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Diet soda study looks at dementia, heart risks

21 April 2017

This does not necessarily imply causality, however, as multiple other confounders may be present.

After adjusting for factors that could influence the results, such as age, sex, education, calorie intake, exercise and smoking, people who had at least one diet drink a day had an nearly three times increased risk of dementia or stroke.

In the observational study, those who drank at least one artificially-sweetened beverage a day were almost three times more likely to develop ischemic stroke (HR 2.96, 95% CI 1.26-6.97) and 2.9 times more likely to develop Alzheimer's disease (95% CI 1.18-7.07) over 10 years than those who abstained, Matthew Pase, PhD, of Boston University School of Medicine, and colleagues reported in the American Heart Association's journal Stroke. It rots your teeth, makes you fat, and puts you at a higher risk of diabetes, heart attack, and stroke. "We recommend that people drink water on a regular basis instead of sugary or artificially sweetened beverages". However both sugar and artificially-sweetened beverage consumption has been linked to cardiometabolic risk factors, which increases the risk of cerebrovascular disease and dementia.

"Association is not the same as causation, although the survival curves are impressive", Nestle said.

"The statistical relationship between artificially sweetened drinks and dementia disappears when the analysis controls for diabetes".

Several other experts commented on the "controversial but inconclusive" nature of the association. The study found 81 cases of dementia, or 5 percent of the participants in the dementia arm of the study.

When it comes to the dangers of regularly drinking soda and other sugar-sweetened beverages, the science is clear.

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"This article provides further evidence though on artificially sweetened beverages and their possible effects on vascular health, including stroke and dementia", said Dr. Ralph Sacco, professor and chair of neurology at the University of Miami Miller School of Medicine, about the new study.

The new research, published in the American Heart Association's journal Stroke, is based on data for more than 4,300 people taking part in the Framingham Heart Study.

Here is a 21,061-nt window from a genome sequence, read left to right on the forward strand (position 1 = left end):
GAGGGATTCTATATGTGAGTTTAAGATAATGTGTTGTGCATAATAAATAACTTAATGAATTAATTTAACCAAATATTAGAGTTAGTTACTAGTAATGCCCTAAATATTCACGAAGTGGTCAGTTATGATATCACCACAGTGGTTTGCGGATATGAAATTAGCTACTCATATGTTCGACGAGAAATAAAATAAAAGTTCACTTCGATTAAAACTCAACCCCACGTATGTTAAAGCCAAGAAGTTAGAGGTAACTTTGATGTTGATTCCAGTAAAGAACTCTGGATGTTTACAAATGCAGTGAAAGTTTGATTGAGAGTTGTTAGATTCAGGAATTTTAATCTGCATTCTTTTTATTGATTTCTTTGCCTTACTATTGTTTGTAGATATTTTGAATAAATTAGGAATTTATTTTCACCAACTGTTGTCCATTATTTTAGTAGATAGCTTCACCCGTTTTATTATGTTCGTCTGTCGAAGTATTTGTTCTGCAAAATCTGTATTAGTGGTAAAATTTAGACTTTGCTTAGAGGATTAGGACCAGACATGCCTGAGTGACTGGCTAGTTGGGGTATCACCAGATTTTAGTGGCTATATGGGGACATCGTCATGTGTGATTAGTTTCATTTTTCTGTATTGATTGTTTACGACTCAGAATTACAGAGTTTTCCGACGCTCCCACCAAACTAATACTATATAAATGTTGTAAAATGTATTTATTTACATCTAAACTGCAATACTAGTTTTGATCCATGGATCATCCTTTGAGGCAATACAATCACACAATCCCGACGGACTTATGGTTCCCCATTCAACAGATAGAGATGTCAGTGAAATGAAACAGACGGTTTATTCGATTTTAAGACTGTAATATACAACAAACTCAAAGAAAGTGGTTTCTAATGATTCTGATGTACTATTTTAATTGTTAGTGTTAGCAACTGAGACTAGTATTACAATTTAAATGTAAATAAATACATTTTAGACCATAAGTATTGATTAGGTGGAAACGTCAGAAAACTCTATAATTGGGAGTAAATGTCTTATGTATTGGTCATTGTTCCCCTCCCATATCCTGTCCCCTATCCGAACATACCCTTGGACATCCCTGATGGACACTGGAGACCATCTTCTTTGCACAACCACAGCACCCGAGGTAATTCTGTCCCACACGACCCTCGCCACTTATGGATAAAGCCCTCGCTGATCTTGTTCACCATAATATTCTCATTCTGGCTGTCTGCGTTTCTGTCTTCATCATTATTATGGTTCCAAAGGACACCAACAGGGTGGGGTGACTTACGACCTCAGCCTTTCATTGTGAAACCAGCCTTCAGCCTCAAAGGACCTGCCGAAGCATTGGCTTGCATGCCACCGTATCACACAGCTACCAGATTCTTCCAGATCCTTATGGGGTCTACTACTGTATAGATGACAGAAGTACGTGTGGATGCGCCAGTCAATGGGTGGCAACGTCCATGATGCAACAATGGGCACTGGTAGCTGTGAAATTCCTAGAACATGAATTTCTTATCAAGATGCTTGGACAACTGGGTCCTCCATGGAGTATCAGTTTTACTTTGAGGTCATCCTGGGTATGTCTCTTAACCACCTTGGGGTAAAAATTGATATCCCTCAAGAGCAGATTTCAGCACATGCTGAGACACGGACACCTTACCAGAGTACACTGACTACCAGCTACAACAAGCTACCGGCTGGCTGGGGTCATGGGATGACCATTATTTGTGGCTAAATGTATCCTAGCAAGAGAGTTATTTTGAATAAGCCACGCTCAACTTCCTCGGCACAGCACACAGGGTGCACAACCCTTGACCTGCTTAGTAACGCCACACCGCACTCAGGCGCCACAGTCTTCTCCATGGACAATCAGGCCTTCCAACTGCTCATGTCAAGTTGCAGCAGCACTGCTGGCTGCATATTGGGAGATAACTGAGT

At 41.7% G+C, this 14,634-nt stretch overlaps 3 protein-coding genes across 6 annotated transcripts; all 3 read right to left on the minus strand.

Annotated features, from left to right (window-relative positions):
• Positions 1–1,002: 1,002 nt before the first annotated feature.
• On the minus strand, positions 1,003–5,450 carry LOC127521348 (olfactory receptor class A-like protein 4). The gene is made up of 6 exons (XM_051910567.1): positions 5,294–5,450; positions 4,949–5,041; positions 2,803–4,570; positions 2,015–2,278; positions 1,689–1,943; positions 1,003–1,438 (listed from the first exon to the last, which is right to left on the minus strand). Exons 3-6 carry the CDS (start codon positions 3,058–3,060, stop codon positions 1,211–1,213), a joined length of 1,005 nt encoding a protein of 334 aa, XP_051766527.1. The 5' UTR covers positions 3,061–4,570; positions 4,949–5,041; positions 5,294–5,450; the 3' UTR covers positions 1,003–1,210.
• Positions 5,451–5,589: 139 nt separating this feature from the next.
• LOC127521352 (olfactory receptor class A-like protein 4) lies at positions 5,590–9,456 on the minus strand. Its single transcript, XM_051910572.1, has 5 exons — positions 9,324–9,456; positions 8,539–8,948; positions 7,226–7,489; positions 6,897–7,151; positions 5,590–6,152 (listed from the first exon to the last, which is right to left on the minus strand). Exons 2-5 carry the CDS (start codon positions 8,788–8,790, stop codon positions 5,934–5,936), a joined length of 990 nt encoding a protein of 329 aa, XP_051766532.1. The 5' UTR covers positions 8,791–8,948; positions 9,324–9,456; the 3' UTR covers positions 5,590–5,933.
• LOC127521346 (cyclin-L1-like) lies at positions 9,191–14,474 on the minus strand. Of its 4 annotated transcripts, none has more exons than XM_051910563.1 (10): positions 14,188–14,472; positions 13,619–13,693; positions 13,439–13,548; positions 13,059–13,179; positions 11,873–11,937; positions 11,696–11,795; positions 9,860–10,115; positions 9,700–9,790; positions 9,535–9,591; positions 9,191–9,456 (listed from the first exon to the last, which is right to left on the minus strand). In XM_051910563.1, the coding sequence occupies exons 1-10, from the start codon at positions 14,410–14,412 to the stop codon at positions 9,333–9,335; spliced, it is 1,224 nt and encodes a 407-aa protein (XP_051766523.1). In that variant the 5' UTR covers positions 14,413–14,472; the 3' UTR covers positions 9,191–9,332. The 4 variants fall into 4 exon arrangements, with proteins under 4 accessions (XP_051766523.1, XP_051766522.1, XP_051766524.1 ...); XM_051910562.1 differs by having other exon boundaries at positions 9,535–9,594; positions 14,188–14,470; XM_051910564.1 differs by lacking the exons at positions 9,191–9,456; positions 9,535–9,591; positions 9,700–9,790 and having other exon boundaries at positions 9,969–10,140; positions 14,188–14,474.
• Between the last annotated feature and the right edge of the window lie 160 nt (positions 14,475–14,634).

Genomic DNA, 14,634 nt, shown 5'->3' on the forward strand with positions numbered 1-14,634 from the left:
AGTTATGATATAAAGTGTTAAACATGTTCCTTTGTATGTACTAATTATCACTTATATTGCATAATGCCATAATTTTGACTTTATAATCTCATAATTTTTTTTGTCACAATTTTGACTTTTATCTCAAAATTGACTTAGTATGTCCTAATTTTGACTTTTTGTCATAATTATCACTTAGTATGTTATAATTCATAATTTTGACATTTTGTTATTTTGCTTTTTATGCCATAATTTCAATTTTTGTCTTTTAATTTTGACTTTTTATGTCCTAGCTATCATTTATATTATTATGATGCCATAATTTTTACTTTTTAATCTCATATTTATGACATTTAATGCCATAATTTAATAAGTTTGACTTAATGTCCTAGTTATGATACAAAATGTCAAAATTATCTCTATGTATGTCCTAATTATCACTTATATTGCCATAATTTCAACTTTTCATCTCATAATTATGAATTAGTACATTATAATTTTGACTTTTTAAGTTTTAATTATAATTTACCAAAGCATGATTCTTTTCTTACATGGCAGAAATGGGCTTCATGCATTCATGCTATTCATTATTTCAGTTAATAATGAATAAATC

Over seven years, researchers used food frequency questionnaires up to three different points in time.

In the older-than-45 group, the researchers measured for stroke and in the older-than-60 group, they measured for dementia.

However, they admitted that they can not prove a causal link between intake of diet drinks and development of either medical condition because their study was merely observational and based on details people provided in questionnaires logging their food and drink habits.

The number of people in the study was also limited.

However, researchers found no link between sugary drinks and an increased risk of stroke and dementia, though they warned people not to view sugary drinks as a "healthy option".

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"In our first study we found that those who more frequently consume sugary beverages such as fruit juices and sodas had greater evidence of accelerated brain aging such as overall smaller brain volumes, they had poorer memory function and they also had smaller hippocampus, which is an area of the brain important for memory consolidation", Pase said.

Researchers analyzed the self-reported diets of two sets of people participating in the Framingham Heart Study, the longest-running heart study in the US, funded by the National Heart, Lung, and Blood Institute and run in partnership with Boston University.

Matthew Pase, a senior fellow in the department of neurology at Boston University's school of medicine who was one of the co-authors, said that despite no evidence of a causal link, the apparent connection between sweetened drinks and the two conditions "does identify an intriguing trend that will need to be explored in other studies".

Dr Rosa Sancho, Head of Research at Alzheimer's Research UK, said: 'As people are becoming more aware of the consequences of a high-sugar diet, many are turning to artificially-sweetened diet fizzy drinks as an alternative to those with lots of sugar.

Excess sugar is known to have adverse effects on health.

Participants were asked, over several weeks, to report their daily beverage intake.

He added: "Even if someone is three times as likely to develop stroke or dementia, it is by no means a certain fate".

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Pase reported funding from the National Health and Medical Research Council. The data came from the Framingham Heart Study, a project of the National Heart, Lung, and Blood Institute and Boston University.